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Topic # 112340 5-Dec-2012 15:59 Send private message

While attempting to install a RODC I have somehow corrupted the network stack on the Exchange server. I plan to just reinstall it and restore the user data, however, is there any underlying AD entries for the dead server I should remove first?

Note: Its a test server with only half a dozen users so no rush to fix.

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  Reply # 727484 5-Dec-2012 16:00 Send private message

ps. Exchange Server is a VM. Somewhere I believe the RODC VM network clashed with the Exchange virtual network. I've put virtual cards in and out of the server and a variety if fix attempts, but none has worked and the server remains in a locked state, whereby I can use any of the diagnostics I would normally use.

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  Reply # 727486 5-Dec-2012 16:03 Send private message

Killing an Exchange server like that will leave an absolute mess in your AD, from experience, which is not trivial to clean up.

It is probably easier to restore the Exchange server, then remove it gracefully.



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  Reply # 727489 5-Dec-2012 16:05 Send private message

By restore you mean a clean Windows Server 2008 R2 and restore the exchange instance onto that?

Stangely the network stack operates in Safe Mode, maybe I should try a little more before a restore.

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  Reply # 727496 5-Dec-2012 16:26 Send private message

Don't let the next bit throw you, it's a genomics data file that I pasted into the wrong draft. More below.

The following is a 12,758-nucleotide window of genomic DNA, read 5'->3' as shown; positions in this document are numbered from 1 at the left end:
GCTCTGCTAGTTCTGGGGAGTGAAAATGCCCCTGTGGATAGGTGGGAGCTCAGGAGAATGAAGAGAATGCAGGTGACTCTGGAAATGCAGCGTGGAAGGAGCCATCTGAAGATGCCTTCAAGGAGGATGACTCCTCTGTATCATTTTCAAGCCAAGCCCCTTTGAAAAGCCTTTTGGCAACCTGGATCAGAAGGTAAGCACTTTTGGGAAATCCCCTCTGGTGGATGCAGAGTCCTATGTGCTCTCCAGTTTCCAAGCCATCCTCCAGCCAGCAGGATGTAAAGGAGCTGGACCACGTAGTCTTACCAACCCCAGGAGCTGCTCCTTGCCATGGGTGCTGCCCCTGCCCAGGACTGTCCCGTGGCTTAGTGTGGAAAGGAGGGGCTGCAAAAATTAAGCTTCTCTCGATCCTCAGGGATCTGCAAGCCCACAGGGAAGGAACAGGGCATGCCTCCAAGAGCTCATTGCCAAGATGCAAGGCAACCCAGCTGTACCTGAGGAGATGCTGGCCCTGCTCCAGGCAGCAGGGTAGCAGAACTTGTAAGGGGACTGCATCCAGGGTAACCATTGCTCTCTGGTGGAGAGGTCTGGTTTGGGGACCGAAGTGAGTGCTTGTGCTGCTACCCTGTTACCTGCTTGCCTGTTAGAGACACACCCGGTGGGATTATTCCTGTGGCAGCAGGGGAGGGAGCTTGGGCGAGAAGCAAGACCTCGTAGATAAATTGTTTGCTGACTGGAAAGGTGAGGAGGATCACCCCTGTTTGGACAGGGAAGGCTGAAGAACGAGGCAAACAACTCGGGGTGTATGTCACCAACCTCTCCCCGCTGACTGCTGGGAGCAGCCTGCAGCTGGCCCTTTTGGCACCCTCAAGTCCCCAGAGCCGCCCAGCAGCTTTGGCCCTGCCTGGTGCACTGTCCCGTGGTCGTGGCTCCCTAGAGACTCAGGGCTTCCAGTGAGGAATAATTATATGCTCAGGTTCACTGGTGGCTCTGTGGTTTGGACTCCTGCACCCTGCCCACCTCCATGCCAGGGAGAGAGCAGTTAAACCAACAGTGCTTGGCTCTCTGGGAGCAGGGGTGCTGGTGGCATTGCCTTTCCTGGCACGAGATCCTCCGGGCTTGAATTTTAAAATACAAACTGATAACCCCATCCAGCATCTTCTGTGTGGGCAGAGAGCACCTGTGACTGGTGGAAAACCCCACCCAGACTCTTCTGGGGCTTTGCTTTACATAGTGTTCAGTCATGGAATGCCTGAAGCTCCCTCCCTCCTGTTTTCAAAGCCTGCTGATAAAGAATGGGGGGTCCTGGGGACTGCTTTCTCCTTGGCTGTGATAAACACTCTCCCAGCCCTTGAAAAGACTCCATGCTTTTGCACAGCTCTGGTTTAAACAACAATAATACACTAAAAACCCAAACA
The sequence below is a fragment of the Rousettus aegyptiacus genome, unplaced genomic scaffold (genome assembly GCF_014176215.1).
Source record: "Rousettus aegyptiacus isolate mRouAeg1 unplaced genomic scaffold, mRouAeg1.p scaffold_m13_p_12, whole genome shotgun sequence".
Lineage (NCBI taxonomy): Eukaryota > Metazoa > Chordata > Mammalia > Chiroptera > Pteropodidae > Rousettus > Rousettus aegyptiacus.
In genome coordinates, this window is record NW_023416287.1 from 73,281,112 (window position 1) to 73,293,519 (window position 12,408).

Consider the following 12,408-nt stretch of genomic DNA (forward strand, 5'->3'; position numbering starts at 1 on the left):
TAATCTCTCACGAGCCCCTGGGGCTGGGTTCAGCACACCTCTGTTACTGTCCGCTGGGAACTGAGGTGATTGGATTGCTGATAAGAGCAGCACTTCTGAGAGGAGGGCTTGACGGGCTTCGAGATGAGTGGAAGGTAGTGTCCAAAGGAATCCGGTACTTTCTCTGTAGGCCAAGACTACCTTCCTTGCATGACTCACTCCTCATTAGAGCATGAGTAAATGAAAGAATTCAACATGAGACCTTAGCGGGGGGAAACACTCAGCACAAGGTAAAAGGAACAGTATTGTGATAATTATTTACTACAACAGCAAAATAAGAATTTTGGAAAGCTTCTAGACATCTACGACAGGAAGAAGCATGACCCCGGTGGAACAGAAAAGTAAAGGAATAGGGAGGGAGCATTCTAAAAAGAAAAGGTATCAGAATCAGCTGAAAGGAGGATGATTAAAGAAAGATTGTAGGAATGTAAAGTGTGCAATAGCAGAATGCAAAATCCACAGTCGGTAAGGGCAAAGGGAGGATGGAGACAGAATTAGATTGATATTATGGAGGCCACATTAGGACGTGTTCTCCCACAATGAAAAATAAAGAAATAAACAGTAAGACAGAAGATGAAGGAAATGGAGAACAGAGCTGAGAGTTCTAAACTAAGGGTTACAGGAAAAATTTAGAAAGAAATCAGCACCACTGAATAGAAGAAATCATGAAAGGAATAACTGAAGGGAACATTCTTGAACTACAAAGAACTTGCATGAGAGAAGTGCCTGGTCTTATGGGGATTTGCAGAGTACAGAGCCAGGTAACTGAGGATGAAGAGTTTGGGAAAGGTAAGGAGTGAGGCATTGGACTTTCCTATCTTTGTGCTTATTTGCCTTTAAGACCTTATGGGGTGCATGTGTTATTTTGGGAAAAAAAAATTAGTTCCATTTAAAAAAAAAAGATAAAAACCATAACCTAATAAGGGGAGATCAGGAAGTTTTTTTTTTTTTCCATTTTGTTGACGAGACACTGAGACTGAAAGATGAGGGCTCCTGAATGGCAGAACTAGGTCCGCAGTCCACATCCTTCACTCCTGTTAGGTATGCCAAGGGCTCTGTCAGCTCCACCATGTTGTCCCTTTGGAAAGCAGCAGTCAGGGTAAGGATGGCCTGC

I think I read that you can reset the computer account for the failed exchange server and then just do a reinstall on a fresh machine (call it the same thing and then join to domain). Exchange stores a lot of its config in AD so it can retrieve it all from there. Prob pay to read up on this a bit before starting though as its something I glanced over. Might have been only for Exch 2010 as well...not sure what version you are running.




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  Reply # 727497 5-Dec-2012 16:29 Send private message

Thanks, I'll give it a read tomorrow morning. Edit: yes, this is a 2010 exchange server



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  Reply # 728070 6-Dec-2012 14:14 Send private message

gjm: I think I read that you can reset the computer account for the failed exchange server and then just do a reinstall on a fresh machine (call it the same thing and then join to domain). Exchange stores a lot of its config in AD so it can retrieve it all from there. Prob pay to read up on this a bit before starting though as its something I glanced over. Might have been only for Exch 2010 as well...not sure what version you are running.


This is the process I shall try http://technet.microsoft.com/en-us/library/dd876880(v=exchg.141).aspx

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  Reply # 728081 6-Dec-2012 14:32 Send private message

lyonrouge: ps. Exchange Server is a VM.



This is why you make Snapshots of VM's :) So you can just restore them if something happens

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  Reply # 728086 6-Dec-2012 14:36 Send private message

um, taking snapshots of Exchange servers is not really a good idea although in a lab like this I guess it would be better than nothing. If you want to see a mess snapshot a Exchange DAG member, let them go for a day or 2 and then restore the snapshot. Snapshotting AD would be an even worse idea (although apparently svr 2012 has some features that account for fresh grad / domain admin combination).




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  Reply # 728097 6-Dec-2012 15:00 Send private message